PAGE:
18. Murphy MK, Black NA, Lamping DL, McKee CM, Sanderson CFB, Askham J, et al. Consensus development methods, and their use in clinical guideline development. Health Technol Assess. 1998;2(3):1–87.Google Scholar
  19. AHCPR. Using clinical practice guidelines to evaluate the quality of care. Rockville: US Dept. of Health and Human Sciences; 1995.Google Scholar
  20. AHCPR. Designing and implementing guidelines-based performance measures. Qual Lett Healthc Lead [Internet]. 1995; (7):[21–3 pp.].Google Scholar
  21. Baker R, Fraser RC. Development of review criteria: linking guidelines and assessment of quality. BMJ. 1995;311(7001):370–3.PubMedPubMed CentralView ArticleGoogle Scholar
  22. Campbell SM, Braspenning J, Hutchinson A, Marshall M. Research methods used in developing and applying quality indicators in primary care. Qual Saf Health Care. 2002;11(4):358–64.PubMedPubMed CentralView ArticleGoogle Scholar
  23. AQUA-Institut. Allgemeine Methoden im Rahmen der sektorenübergreifenden Qualitätssicherung im Gesundheitswesen nach §137a SGB V. Version 2.0: Göttingen, 2010.Google Scholar
  24. Ärztliches Zentrum für Qualität in der Medizin (Ed.)Manual Qualitätsindikatoren. Berlin: äzq Schriftenreihe Band 36; 2009. Available from: http://www.aezq.de/aezq/publikationen/schriftenreihe. [Accessed 20.07.2015]
  25. Bergman DA. Evidence-based guidelines and critical pathways for quality improvement. Pediatrics. 1999;103(1 Suppl E):225–32.PubMedGoogle Scholar
  26. Califf RM, Peterson ED, Gibbons RJ, Garson A, Brindis RG, Beller GA, et al. Integrating quality into the cycle of therapeutic development. J Am Coll Cardiol. 2002;40(11):1895–901.PubMedView ArticleGoogle Scholar
  27. Graham WJ. Criterion-based clinical audit in obstetrics: bridging the quality gap? Best Pract Res Clin Obstet Gynaecol. 2009;23(3):375–88.PubMedView ArticleGoogle Scholar
  28. Spertus JA, Eagle KA, Krumholz HM, Mitchell KR, Normand SL, Cardiology ACo, et al. American College of Cardiology and American Heart Association methodology for the selection and creation of performance measures for quantifying the quality of cardiovascular care. Circulation. 2005;111(13):1703–12.PubMedView ArticleGoogle Scholar
  29. Wollersheim H, Hermens R, Hulscher M, Braspenning J, Ouwens M, Schouten J, et al. Clinical indicators: development and applications. Neth J Med. 2007;65(1):15–22.PubMedGoogle Scholar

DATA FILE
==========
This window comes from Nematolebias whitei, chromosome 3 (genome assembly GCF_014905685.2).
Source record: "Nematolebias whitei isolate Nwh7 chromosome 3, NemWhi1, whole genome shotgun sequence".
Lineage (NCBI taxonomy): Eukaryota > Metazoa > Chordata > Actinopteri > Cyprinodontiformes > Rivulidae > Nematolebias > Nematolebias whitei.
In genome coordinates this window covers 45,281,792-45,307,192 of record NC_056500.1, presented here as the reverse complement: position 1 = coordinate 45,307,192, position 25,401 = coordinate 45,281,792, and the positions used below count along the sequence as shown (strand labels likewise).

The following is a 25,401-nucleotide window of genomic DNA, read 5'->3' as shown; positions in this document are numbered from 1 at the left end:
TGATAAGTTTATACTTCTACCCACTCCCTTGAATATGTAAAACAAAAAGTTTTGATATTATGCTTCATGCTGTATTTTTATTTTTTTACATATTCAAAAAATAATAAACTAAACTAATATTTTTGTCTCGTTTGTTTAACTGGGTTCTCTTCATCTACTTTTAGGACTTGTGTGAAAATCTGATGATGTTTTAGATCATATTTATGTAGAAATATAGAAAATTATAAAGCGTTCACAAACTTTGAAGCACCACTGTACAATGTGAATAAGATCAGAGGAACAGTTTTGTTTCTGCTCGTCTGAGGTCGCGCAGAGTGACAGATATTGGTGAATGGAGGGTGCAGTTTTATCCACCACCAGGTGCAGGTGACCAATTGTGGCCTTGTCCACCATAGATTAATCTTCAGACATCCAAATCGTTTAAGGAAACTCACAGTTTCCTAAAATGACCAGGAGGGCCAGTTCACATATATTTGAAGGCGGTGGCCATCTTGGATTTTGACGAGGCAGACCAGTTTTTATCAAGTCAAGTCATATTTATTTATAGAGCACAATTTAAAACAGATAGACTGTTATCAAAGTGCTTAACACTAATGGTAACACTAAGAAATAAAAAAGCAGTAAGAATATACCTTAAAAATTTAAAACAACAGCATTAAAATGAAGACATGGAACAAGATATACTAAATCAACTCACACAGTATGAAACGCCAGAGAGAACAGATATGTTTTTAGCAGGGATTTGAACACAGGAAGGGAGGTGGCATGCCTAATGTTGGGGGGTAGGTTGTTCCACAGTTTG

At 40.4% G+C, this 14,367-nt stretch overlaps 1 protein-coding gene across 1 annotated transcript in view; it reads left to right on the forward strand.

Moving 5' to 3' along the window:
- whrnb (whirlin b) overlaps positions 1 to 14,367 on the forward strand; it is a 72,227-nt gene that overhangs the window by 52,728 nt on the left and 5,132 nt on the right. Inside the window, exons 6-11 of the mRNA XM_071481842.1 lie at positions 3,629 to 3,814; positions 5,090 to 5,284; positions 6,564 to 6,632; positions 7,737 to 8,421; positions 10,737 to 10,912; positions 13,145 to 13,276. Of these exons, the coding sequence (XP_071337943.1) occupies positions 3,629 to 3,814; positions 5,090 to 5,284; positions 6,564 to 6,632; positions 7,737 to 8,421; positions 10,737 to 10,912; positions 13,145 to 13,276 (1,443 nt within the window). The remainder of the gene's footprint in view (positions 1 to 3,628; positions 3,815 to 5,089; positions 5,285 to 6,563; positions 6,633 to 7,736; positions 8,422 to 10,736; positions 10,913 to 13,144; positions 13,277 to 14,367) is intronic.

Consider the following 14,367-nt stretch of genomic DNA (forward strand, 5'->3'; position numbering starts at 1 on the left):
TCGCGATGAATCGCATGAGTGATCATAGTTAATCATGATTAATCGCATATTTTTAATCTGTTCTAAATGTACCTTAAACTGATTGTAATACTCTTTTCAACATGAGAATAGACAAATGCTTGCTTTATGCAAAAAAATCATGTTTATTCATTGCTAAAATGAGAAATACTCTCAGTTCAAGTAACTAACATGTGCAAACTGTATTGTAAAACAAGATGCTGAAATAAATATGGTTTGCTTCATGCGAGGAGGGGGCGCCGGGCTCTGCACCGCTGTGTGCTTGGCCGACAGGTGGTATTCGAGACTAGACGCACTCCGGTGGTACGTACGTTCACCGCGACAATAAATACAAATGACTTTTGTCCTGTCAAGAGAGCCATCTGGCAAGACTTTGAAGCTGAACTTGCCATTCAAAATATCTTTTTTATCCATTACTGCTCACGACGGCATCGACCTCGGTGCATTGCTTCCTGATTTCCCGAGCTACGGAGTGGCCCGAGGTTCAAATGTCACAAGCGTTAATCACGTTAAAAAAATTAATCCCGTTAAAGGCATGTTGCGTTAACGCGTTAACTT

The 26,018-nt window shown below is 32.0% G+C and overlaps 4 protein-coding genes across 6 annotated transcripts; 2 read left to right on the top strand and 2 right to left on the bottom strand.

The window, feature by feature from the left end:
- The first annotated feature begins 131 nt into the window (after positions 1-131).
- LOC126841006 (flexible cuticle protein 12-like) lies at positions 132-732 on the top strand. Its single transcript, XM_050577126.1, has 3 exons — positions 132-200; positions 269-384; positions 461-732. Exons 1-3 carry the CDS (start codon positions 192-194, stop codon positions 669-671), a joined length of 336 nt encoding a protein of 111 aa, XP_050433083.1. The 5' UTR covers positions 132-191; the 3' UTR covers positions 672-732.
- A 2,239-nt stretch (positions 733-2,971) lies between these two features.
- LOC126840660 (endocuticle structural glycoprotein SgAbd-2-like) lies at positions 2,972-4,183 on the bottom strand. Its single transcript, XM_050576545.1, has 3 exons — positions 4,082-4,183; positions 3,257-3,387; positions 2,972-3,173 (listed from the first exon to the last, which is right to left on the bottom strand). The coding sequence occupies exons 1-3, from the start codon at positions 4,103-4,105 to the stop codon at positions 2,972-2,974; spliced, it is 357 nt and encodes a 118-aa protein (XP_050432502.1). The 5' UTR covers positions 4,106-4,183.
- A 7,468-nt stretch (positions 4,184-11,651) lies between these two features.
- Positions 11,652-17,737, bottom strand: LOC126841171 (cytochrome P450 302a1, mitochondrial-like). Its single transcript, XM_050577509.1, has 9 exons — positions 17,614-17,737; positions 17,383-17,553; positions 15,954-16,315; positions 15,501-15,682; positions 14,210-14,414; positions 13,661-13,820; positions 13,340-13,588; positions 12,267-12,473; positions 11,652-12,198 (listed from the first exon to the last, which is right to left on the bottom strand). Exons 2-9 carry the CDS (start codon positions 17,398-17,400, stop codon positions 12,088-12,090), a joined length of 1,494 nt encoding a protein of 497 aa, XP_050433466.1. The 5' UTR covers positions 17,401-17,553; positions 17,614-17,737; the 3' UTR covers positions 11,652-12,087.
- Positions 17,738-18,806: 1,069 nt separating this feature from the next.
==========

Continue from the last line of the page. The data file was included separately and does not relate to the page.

30. Hutchinson A, McIntosh A, Anderson J, Gilbert C, Field R. Developing primary care review criteria from evidence-based guidelines: coronary heart disease as a model. Br J Gen Pract. 2003;53(494):690–6.PubMedPubMed CentralGoogle Scholar
  31. Advani A, Goldstein M, Shahar Y, Musen MA. Developing quality indicators and auditing protocols from formal guideline models: knowledge representation and transformations. AMIA Annu Symp Proc. 2003;11–5.Google Scholar
  32. Duffy FF, Narrow W, West JC, Fochtmann LJ, Kahn DA, Suppes T, et al. Quality of care measures for the treatment of bipolar disorder. Psychiatr Q. 2005;76(3):213–30.PubMedView ArticleGoogle Scholar
  33. Golden WE, Hermann RC, Jewell M, Brewster C. Development of evidence-based performance measures for bipolar disorder: overview of methodology. J Psychiatr Pract. 2008;14 Suppl 2:18–30.PubMedView ArticleGoogle Scholar
  34. LaClair BJ, Reker DM, Duncan PW, Horner RD, Hoenig H. Stroke care: a method for measuring compliance with AHCPR guidelines. Am J Phys Med Rehabil. 2001;80(3):235–42.PubMedView ArticleGoogle Scholar
  35. AQUA-Institut. Allgemeine Methoden im Rahmen der sektorenübergreifenden Qualitätssicherung im Gesundheitswesen nach §137a SGB V. Version 3.0: Göttingen, 2013.Google Scholar
  36. Campbell SM, Kontopantelis E, Hannon K, Burke M, Barber A, Lester HE. Framework and indicator testing protocol for developing and piloting quality indicators for the UK quality and outcomes framework. BMC Fam Pract. 2011;12:85.PubMedPubMed CentralView ArticleGoogle Scholar
  37. Spertus JA, Bonow RO, Chan P, Diamond GA, Drozda JP, Kaul S, et al. ACCF/AHA new insights into the methodology of performance measurement: a report of the American College of Cardiology Foundation/American Heart Association Task Force on performance measures. J Am Coll Cardiol. 2010;56(21):1767–82.PubMedView ArticleGoogle Scholar